The use of cloud services has expanded rapidly over the last decade, with a huge number of providers offering space to upload you data files. Most of these services provide a fairly modest free allocation, beyond which fees are payable. With the huge amount of data being created, this space is likely not to be large enough to store all the data you would like to back up.
There are many factors which determine whether the use of a cloud service provider is the correct choice. There are situations where it does not make sense to make use of a cloud service provider, despite the many useful features and benefits.
Data Volume and Transfer Speeds
In a news article we discussed the issues surrounding network speed, when it comes to restoring data from the cloud, and how once you reach terabytes of data, unless you have superfast broadband, it could take weeks to restore your data. In such a scenario it may be a lot faster and cost the company less to have a data recovery done.
With the bandwidth on most broadband services in the UK being asymmetrical, the upload speeds are in general considerably lower than the download speed available. This means that if you or your company create large quantities of data which need to be transferred, it could take a long time before all the data is synced across the connection. There are reports of some service providers who are not even able to utilise the full upload bandwidth. Using all of the upload bandwidth can also cause a saturation of the broadband connection, causing all other internet traffic to become slowed down.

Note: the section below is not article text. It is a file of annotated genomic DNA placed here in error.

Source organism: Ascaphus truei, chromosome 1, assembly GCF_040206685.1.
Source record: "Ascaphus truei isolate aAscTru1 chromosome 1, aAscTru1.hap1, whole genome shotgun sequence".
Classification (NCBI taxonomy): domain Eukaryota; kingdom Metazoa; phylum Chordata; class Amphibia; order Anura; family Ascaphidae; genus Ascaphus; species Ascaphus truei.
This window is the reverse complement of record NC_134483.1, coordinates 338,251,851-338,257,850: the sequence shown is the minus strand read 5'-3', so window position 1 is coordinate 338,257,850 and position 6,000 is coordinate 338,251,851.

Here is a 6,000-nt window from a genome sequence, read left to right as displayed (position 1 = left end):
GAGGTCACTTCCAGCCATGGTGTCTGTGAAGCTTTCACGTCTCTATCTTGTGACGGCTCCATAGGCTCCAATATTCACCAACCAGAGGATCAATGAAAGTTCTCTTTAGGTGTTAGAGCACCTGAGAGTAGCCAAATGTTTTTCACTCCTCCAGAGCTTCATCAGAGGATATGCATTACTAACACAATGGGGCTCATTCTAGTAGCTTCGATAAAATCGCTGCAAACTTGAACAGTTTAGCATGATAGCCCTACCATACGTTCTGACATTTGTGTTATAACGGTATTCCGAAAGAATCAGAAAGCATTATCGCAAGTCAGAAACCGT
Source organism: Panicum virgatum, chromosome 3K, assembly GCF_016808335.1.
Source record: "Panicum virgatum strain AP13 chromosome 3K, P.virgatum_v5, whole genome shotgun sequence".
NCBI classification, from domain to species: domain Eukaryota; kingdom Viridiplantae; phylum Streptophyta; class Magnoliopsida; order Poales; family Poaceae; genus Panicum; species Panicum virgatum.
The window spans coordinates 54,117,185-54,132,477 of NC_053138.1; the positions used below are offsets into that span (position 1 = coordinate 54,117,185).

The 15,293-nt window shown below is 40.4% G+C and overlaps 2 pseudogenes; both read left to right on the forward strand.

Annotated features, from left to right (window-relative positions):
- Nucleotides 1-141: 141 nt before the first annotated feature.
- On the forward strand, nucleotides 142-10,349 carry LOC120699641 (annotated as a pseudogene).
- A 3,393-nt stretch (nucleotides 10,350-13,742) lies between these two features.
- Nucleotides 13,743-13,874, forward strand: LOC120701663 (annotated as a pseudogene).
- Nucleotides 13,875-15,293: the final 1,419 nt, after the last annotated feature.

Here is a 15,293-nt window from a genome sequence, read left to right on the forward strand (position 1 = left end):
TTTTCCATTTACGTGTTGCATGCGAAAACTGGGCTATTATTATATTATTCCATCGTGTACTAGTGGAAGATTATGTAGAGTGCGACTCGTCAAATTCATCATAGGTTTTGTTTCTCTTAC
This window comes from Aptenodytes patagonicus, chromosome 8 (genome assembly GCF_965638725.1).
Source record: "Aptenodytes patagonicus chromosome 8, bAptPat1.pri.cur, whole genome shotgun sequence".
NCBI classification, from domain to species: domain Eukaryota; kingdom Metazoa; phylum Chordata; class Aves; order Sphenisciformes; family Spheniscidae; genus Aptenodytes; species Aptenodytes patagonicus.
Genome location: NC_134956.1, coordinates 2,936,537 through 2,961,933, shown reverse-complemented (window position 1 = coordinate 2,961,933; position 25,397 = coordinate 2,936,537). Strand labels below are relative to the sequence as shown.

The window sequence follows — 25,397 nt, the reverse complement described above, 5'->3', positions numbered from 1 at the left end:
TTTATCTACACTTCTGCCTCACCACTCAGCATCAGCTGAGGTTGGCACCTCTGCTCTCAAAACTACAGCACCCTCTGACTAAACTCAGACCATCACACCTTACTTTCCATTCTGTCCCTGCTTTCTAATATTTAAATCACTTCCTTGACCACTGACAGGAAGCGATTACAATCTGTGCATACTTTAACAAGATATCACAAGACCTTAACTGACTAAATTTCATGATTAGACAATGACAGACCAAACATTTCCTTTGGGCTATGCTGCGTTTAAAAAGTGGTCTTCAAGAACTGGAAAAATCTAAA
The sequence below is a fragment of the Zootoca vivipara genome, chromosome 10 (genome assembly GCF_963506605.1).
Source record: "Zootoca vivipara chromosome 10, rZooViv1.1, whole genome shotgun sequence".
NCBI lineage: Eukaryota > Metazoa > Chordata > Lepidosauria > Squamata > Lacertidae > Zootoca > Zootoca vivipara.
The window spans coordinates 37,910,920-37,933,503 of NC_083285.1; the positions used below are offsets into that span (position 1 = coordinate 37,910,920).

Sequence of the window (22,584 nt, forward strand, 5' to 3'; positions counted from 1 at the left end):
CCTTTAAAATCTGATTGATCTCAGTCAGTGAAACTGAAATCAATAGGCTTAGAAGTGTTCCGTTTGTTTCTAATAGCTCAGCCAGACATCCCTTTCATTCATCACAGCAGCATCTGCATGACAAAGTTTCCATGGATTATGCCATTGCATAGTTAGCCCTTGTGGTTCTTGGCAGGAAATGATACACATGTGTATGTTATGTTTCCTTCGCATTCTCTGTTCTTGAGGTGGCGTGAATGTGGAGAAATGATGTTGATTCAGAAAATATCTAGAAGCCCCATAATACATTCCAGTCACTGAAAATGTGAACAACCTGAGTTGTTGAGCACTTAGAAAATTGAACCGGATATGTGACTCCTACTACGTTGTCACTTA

Cloud services rely on installing software that runs on the client machine which synchronising of files as they changed. There are reports however that these do not operate correctly, which if left unchecked could result in some files being out of date, risking date loss, particularly when attempting to share files.
Another issue which has been seen is that with some software, it all too easy for a user to delete files from the cloud service. Again if this is not noticed, this can result in lost data. It is therefore of key concern, that if you do use a cloud service provider to back your files up, that you understand exactly how their software works, and keep regular checks to ensure that you are not risking your data.
Cloud and Data Recovery
Cloud services are largely sold on the idea, that when you suffer the loss of data on a machine, that you can easily download all the files from the cloud. As highlighted though, this whole process can suffer bottlenecks and potential problems, which may still lead to the need for data recovery.
When business continuity is of the utmost concern, it is extremely important to weigh up all the possible issues, to decide whether storing your data in the cloud is the major benefit it should be. It is a rude awakening for a company to realise that although their data is safe, it will takes days or even weeks to restore their files.